Intergalactic social networking

In 1977 a disc was placed in the Voyager spacecraft that aimed to capture the splendour, breadth and beauty of life on earth. The hope was – or is – that should extraterrestrial life ever discover this tiny vessel, they would have some insight into the planet that had sent it forward.

The disc contained “115 images and a variety of natural sounds, such as those made by surf, wind, and thunder, and animal sounds, including the songs of birds and whales.” To this they added musical selections from different cultures and eras, and spoken greetings in fifty-five languages.

The music included such luminaries as Bach, Beethoven, Mozart, Blind Willie Johnson and Louis Armstrong.

Despite the slightly western bias, not a bad effort.

Now, 31 years later, another disc has been flung out into the universe. From the Ukraine. Not a nation known for space exploration, or particularly good taste in…err, anything. Should a nation responsible for providing this act for Eurovision be put in charge of intergalactic communications?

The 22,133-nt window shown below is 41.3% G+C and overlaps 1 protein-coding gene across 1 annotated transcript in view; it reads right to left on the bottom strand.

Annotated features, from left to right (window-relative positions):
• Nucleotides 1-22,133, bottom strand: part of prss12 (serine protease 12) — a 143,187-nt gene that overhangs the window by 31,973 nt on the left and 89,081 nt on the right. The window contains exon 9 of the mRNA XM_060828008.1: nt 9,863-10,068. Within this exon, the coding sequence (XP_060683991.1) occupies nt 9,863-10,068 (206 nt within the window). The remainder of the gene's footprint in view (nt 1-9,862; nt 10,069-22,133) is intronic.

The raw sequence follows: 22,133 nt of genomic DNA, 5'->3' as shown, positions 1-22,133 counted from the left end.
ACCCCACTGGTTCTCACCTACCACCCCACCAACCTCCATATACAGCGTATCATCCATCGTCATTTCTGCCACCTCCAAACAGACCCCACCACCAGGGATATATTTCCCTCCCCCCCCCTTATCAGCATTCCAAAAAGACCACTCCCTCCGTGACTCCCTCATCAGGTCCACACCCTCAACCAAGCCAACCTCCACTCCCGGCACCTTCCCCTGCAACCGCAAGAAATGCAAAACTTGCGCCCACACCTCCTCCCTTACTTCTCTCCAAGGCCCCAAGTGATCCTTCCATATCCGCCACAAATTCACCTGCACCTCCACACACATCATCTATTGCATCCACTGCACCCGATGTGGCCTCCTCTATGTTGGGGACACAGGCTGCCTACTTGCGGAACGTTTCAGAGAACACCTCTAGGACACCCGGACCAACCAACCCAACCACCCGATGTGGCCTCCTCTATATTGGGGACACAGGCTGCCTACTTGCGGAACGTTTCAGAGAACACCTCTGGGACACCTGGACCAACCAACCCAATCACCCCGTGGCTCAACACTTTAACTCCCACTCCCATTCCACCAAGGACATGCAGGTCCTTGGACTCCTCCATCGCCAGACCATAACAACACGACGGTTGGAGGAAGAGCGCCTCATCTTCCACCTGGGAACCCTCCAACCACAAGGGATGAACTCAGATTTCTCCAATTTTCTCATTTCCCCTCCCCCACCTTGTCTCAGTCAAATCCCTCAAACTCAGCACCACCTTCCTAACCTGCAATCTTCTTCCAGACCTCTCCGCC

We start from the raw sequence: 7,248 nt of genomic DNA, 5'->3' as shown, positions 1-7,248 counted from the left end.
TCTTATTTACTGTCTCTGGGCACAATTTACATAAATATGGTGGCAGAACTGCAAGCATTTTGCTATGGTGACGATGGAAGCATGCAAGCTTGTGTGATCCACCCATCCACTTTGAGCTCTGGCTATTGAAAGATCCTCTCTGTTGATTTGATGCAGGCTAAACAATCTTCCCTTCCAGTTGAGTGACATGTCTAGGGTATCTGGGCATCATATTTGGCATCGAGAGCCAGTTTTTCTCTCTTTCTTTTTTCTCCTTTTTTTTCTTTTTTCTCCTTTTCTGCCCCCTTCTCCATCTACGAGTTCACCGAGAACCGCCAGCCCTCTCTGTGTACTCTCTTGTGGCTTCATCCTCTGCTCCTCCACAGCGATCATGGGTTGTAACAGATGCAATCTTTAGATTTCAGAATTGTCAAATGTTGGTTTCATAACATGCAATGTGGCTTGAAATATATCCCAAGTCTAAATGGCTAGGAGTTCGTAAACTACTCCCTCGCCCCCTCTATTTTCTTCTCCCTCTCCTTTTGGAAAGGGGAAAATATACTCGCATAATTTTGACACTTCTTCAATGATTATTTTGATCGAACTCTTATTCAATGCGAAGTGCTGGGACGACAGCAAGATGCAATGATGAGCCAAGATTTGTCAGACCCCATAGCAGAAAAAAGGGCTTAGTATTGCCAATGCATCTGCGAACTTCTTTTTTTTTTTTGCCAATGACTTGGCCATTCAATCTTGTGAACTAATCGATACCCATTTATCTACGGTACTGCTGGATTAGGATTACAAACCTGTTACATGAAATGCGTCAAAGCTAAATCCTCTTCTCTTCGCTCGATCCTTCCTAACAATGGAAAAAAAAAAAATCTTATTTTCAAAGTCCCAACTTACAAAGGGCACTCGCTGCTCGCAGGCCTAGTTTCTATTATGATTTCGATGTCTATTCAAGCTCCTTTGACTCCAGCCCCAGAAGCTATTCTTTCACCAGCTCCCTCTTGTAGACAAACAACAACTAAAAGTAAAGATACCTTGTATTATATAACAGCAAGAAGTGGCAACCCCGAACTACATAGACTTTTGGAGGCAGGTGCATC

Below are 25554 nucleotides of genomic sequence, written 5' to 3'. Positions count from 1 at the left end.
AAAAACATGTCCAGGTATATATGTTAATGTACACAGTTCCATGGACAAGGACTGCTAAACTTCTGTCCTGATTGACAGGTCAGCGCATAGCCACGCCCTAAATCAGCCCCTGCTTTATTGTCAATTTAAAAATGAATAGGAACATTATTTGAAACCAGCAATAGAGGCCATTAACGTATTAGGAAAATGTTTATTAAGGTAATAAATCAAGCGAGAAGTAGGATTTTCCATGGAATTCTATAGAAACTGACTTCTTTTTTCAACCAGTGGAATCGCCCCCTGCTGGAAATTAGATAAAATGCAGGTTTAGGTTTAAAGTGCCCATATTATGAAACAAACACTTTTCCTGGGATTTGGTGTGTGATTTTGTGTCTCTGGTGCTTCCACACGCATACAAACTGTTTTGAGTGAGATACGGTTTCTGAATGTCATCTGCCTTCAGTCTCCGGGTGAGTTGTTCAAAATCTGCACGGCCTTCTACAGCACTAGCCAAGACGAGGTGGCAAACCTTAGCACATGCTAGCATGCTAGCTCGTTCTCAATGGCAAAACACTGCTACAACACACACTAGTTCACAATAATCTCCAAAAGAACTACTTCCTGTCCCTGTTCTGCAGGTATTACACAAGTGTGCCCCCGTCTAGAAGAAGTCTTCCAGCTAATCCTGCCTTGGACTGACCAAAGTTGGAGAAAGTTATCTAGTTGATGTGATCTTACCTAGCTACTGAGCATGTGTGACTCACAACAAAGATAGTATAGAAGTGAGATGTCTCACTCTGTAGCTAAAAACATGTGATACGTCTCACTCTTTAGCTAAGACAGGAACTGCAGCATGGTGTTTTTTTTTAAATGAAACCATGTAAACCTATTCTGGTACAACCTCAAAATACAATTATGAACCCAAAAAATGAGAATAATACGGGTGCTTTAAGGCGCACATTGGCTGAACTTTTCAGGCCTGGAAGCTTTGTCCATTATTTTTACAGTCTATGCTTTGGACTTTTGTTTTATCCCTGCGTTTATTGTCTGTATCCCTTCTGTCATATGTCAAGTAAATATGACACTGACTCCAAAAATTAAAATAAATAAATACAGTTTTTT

Problem number two: the submissions for the disc were collected in a competition run by social networking site Bebo. Now, I’m on Facebook, but the fact that I can write a status update about being stuck at an airport does not qualify me to compose intergalactic fan mail. Yet 500 submissions were accepted from Bebo users.

What do you think the submissions included?

  • Instead of Beethoven, how about: “Can you add me?”
  • Forget Louis Armstrong, how about: “Hi, I think we met at your sister’s birthday party – I’m her friend Bree – how’s it going?”
  • Move aside whale sounds, try this on: “OMG, I was SOOOO wasted last night!!! If anyone has my mobile phone, please let me know!”
  • Bye bye Swahili greeting, hello: “Ignore my last status update, my stupid EX-boyfriend was logged on as me.”

I wonder if any ads slipped through? “How to get awesome abs in 6 weeks!” or “How smart are you? Check your IQ NOW!”

Seth Shostak, SETI astronomer, said, “If anybody’s out there and they find that signal, they at least know it that… there must be a planet with some pretty clever things on it.”

Ya reckon? It could have been worse I suppose – they could have asked Myspace users. Or Monkeybizness.

Meanwhile North Korea has decided to send something different to our extraterrestrial neighbours: 10 missiles.

North Korean missiles. From Earth with love.

North Korean missiles. From Earth with love.

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